An attorney named KARA M. BUCKLEY filed this response to the motion, here’s page one and page two. You’ll notice despite the caption “THE PEOPLE OF THE STATE OF NEW YORK – against-” Jane Doe, Ms. BUCKLEY wrote: “There is no plaintiff in this action…” Yes, you read that correctly. For some reason Ms. BUCKLEY thinks because the action is called “criminal” a plaintiff or adversary isn’t required even though there is one listed in the caption. Apparently Ms. BUCKLEY does not believe an adversary is necessary for an adversary proceeding, and the state and federal court systems are adversarial, Harris v. New York, 401 US 222 (1971).
Maybe it’s me, I’m not an attorney like Ms. BUCKLEY. I looked up the legal definitions of adversary in a law dictionary and here’s what I found:
“adversary proceeding. A contested action or proceeding; one having parties, as distinguished from a proceeding on ex parte application.” Ballentine’s Law Dictionary, page 40, 3rd Edition.
“adversary. The opposite party in a contest or action.” Ballentine’s Law Dictionary, page 40, 3rd Edition.
“plaintiff. The party complaining in an action or proceeding. A person who brings a suit, action, bill or complaint. See 3 B1 Comm 25.” Ballentines’s Law Dictionary, page 952, 3rd Ed.
See how this can be confusing? I guess we need to be attorneys to understand. If there is no plaintiff then there aren’t opposing parties. Why are “THE PEOPLE OF THE STATE OF NEW YORK” listed as being “against” someone else if there is no opposing party? How do you prosecute a case when there is no opposing party?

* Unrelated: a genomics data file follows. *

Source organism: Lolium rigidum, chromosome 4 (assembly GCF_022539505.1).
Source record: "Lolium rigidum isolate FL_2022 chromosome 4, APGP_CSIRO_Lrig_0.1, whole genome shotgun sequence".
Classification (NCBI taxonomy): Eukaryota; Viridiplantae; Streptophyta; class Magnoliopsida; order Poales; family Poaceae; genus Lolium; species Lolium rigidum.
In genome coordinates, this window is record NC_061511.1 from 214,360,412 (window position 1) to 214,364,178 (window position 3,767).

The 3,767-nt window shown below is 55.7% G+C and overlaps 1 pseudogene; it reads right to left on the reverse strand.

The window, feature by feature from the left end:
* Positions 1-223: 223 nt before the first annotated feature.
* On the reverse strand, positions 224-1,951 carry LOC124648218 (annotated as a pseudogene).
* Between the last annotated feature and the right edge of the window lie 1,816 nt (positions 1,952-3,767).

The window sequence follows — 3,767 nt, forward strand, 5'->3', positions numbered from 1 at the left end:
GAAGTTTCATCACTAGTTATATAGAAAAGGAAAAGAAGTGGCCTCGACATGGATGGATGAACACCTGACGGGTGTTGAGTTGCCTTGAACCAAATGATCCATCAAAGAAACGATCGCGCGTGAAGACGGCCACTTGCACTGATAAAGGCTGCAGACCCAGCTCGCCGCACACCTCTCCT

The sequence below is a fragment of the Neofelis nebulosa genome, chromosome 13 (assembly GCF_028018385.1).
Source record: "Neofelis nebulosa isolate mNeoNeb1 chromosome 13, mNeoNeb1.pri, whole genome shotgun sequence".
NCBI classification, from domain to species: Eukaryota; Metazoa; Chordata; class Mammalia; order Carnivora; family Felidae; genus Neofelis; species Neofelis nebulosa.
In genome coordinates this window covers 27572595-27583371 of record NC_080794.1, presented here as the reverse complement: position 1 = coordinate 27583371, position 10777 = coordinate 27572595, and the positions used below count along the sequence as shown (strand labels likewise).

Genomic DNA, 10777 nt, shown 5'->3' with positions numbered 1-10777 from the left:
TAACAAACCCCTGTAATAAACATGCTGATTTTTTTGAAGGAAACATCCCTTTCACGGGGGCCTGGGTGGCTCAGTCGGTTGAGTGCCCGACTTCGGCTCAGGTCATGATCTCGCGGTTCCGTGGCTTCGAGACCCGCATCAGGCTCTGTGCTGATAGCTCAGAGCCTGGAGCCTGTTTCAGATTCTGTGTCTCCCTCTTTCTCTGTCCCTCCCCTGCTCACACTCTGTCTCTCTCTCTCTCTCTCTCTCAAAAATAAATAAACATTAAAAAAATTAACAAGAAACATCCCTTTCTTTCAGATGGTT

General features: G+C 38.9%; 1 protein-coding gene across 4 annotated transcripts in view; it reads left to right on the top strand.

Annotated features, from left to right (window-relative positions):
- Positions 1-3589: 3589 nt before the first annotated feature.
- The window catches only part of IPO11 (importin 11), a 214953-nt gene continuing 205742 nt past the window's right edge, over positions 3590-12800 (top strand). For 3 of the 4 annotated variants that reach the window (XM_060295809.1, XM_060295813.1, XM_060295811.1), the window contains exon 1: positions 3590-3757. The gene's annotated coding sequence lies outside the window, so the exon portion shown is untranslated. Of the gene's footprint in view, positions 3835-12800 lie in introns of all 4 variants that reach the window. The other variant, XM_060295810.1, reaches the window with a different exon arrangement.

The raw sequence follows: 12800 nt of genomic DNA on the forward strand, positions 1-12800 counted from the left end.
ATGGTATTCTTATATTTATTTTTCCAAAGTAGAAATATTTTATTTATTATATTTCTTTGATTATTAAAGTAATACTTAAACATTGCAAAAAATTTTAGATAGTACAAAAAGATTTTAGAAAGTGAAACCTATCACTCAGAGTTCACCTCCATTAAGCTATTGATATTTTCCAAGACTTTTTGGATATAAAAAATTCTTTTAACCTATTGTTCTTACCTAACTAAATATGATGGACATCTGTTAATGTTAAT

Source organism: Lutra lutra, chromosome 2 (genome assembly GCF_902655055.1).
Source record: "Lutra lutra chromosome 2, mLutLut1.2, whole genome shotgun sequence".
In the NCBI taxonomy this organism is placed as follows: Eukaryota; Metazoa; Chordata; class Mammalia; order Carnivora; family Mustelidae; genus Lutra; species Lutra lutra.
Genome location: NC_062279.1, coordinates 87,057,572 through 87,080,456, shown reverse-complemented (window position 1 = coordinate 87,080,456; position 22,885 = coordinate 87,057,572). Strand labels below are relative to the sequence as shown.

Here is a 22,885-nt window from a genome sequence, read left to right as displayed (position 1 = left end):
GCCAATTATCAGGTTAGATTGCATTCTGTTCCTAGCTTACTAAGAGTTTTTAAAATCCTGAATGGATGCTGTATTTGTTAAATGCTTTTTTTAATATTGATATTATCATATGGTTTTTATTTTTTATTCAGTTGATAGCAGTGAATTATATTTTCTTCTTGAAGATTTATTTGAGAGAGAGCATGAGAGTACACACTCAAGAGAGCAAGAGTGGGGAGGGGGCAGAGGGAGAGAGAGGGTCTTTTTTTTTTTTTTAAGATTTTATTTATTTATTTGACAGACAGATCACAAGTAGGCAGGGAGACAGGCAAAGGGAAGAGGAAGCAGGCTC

To help understand this, I called a few people who are considered authorities on the subject of the New York state court system. I spoke to Arthur Harris, press secretary for the New York State Attorney General’s office in New York City. Mr. Harris, though not an attorney, confirmed the New York state court system is an adversarial system and there must be two opposing parties, even in criminal cases.
I also spoke with Mr. Oscar G. Chase, a Russell D. Niles Professor of Law and Co-Director of the Institute of Judicial Administration at the New York University School of Law. Mr. Chase is a 1963 graduate of Yale Law School and he also agreed, the New York state court system, like all the other state and federal systems is adversarial and an action must have two opposing parties, even in criminal cases. You can listen our phone call here.
Why does Ms. BUCKLEY insist a plaintiff or opposing party is not required in a criminal case? Who do you think is wrong, the United States Supreme Court, Arthur Harris and Oscar G. Chase of NYU or Ms. BUCKLEY? You need to ask only one question to prove Ms. BUCKLEY wrong: Ms. BUCKLEY, who brought this complaint? If someone brought the complaint, then there is a plaintiff or opposing party.
I wish I had the opportunity to ask Ms. BUCKLEY what her role in the proceedings are since by her own admission there isn’t another party to represent. Why is she there?
It’s one thing to disagree with the requirements of standing, but claiming “no plaintiff” or opposing party is necessary because “this is a criminal action” and therefore not relevant is ridiculous. Maybe that’s why the requirements of standing were not addressed. Standing is required in every case because the jurisdiction of the courts is strictly limited to only the object of the creation of government and that’s to “Secure” the “rights” of “Life, Liberty, and the Pursuit of Happiness.” This was in the original New York constitution and also held by the New York appellate courts: